|US6360169||7 Sep 2000||19 Mar 2002||Umesh Dudabey||System for determining and tracking changes in location|
|US6445983||7 Jul 2000||3 Sep 2002||Case Corporation||Sensor-fusion navigator for automated guidance of off-road vehicles|
|US6463374||3 Jun 1999||8 Oct 2002||Trimble Navigation Ltd.||Form line following guidance system|
|US6553299||22 Nov 2000||22 Apr 2003||Trimble Navigation Ltd.||Methods and apparatus for precision agriculture operations utilizing real time kinematic global positioning system systems|
|US6606542||22 Mar 2001||12 Aug 2003||Agco Corporation||System and method for creating agricultural decision and application maps for automated agricultural machines|
|US6711838||29 Jul 2002||30 Mar 2004||Caterpillar Inc||Method and apparatus for determining machine location|
|US7277837||27 Aug 2003||2 Oct 2007||Hayes, Seay, Mattern & Mattern, Inc.||Method for flow analysis utilizing cell elevation topology|
|US20010029417||29 May 2001||11 Oct 2001||Phelps Stephen K.||Method and apparatus for determining a cross slope of a surface|
|US20020022924||7 Mar 2001||21 Feb 2002||Begin John David||Propagation of position with multiaxis accelerometer|
|US20030182025||20 Mar 2002||25 Sep 2003||Tseng Hongtei Eric||Method for determining the roll angle of a vehicle using an estimation of road bank angle|
|US20030187560||26 Mar 2003||2 Oct 2003||Keller Russell J.||Methods and apparatus for precision agriculture operations utilizing real time kinematic global positioning system systems|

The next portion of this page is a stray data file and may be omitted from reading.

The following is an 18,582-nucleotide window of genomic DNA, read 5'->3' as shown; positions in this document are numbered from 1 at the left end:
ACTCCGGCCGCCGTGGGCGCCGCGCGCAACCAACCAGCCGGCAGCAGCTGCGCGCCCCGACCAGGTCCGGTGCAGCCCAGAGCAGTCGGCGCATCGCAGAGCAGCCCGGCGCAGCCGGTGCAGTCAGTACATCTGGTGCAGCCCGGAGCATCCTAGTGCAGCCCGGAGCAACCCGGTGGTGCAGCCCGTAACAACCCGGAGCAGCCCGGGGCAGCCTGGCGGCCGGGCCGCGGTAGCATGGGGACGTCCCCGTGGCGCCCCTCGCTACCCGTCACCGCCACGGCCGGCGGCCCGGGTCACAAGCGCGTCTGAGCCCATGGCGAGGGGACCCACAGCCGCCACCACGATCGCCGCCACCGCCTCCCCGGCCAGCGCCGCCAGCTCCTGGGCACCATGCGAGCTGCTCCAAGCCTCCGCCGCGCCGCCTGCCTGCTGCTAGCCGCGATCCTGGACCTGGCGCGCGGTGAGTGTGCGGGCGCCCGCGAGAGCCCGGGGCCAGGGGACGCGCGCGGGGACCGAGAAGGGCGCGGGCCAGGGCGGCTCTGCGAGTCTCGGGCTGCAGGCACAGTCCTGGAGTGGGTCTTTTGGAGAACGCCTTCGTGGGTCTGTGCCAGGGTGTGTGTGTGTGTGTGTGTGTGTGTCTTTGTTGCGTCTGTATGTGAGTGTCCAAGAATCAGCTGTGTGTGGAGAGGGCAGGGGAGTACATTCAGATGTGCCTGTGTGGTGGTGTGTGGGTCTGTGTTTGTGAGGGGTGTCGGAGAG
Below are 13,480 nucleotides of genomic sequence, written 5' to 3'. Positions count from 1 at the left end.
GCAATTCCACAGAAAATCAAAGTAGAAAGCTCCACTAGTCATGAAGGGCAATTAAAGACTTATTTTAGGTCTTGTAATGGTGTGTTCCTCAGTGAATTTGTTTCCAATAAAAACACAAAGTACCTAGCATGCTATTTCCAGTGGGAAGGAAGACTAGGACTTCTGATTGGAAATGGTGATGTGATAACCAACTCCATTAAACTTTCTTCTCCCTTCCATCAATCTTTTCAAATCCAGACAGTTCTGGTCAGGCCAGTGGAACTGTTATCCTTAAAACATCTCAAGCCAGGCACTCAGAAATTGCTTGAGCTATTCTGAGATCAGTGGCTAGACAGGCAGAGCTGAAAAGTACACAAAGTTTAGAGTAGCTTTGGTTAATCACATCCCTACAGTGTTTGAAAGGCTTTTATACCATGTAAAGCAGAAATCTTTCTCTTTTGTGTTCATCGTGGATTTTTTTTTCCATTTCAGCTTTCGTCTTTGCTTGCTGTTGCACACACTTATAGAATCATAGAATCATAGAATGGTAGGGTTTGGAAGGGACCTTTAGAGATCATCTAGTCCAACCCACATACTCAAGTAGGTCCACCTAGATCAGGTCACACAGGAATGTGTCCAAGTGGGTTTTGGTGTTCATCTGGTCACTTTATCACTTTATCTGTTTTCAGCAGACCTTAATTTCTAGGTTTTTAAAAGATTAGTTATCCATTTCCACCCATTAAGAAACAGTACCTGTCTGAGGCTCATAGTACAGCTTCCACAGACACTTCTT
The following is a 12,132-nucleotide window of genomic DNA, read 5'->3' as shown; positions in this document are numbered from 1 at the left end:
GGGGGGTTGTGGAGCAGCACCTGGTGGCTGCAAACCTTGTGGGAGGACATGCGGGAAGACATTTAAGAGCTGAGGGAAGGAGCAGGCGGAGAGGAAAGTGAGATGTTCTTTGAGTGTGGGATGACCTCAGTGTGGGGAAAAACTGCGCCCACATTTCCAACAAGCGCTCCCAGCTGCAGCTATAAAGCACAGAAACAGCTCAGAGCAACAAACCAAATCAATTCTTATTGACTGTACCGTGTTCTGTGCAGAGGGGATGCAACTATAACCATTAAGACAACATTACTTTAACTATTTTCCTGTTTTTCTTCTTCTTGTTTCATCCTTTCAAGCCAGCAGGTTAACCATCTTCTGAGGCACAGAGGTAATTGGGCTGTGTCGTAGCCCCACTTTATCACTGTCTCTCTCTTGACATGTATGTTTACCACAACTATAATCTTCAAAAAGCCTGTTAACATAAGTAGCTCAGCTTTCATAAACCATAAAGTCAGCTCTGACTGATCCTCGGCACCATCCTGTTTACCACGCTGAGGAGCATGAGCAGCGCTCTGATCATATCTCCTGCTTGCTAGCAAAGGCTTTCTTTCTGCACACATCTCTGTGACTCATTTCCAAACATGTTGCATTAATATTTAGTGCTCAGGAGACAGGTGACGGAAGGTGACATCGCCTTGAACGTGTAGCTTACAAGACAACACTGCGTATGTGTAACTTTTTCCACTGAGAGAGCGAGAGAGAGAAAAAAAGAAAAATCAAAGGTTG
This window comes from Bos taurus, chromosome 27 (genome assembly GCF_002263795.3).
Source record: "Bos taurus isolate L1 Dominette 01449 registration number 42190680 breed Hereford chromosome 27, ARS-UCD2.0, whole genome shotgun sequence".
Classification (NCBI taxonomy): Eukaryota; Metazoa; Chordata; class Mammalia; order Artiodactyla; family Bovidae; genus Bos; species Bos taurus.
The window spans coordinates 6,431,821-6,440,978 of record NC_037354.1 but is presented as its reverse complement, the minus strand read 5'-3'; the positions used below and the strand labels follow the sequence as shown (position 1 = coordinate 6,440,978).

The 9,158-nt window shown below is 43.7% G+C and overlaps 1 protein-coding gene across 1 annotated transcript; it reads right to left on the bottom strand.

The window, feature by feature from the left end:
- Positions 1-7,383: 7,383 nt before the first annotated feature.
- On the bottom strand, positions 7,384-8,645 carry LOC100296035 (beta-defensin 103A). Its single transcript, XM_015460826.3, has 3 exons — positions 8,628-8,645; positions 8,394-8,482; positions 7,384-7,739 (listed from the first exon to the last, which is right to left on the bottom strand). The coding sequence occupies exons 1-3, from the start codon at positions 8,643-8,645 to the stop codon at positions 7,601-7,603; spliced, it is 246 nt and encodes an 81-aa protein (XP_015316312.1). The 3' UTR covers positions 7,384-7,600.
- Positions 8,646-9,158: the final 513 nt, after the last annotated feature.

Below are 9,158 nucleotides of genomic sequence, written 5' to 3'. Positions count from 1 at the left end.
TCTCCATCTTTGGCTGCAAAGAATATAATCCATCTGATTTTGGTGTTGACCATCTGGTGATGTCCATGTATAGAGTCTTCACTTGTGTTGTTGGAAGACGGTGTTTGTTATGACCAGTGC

|US20040068352||3 Oct 2002||8 Apr 2004||Deere & Company, A Delaware Corporation||Method and system for determining an energy-efficient path of a machine|
|US20040102900||21 Nov 2002||27 May 2004||Ford Global Technologies, Inc.||Systems and method for estimating speed and pitch sensor errors|
|US20050049802||27 Aug 2003||3 Mar 2005||Minton Joseph Grayson||Method for flow analysis utilizing cell elevation topology|
|US20050102072||30 Jan 2003||12 May 2005||Bae Systems (Combat And Radar Systems Limited)||Ship motion predictor|
|US20050197755||5 Mar 2004||8 Sep 2005||Knowlton Timothy J.||Multi-source positioning system for work machines|
|US20060100775||19 May 2003||11 May 2006||Harald Michi||Vehicle guidance system|
|US20070271013||23 Feb 2007||22 Nov 2007||Applied Perception Inc.||Vision guidance system and method for identifying the position of crop rows in a field|
|USH1997||27 Jan 1997||2 Oct 2001||The United States Of America As Represented By The Secretary Of The Navy||Apparatus and method of concomitant scenario topography with the aid of a digital computer|
|DE19544112A1||27 Nov 1995||28 May 1997||Claas Ohg||Generating digital terrain models, e.g. for agricultural cost optimisation, forestry, construction or cartography|
|WO2000024239A1||27 Oct 1999||4 May 2000||Agsystems Pty. Ltd.||Vehicle positioning apparatus and method|
|1||Stuart, "Calculus: Concepts and Contexts", Second Edition, Thomas Learning, Copyright 2001, pp. 798-808.|
|Citing Patent||Filing date||Publication date||Applicant||Title|
|US8589013||25 Oct 2011||19 Nov 2013||Jaybridge Robotics, Inc.||Method and system for dynamically positioning a vehicle relative to another vehicle in motion|
|US8874355||13 Sep 2013||28 Oct 2014||Jaybridge Robotics, Inc.||Method and system for dynamically positioning a vehicle relative to another vehicle in motion|
|US8924096||31 Oct 2012||30 Dec 2014||Caterpillar Inc.||Implement controller having angular rate correction|
|US9188986||1 Oct 2013||17 Nov 2015||Jaybridge Robotics, Inc.||Computer-implemented method and system for dynamically positioning a vehicle relative to another vehicle in motion for on-the-fly offloading operations|
|U.S. Classification||701/50, 701/411, 701/412|
|International Classification||G01C21/04, A01B79/00, A01D41/127, G05D1/10, A01B69/04, G01C21/00, G05D1/02|
|Cooperative Classification||A01B69/008, G01C21/00, A01B79/005|
|European Classification||A01B79/00P, A01B69/00F1, G01C21/00|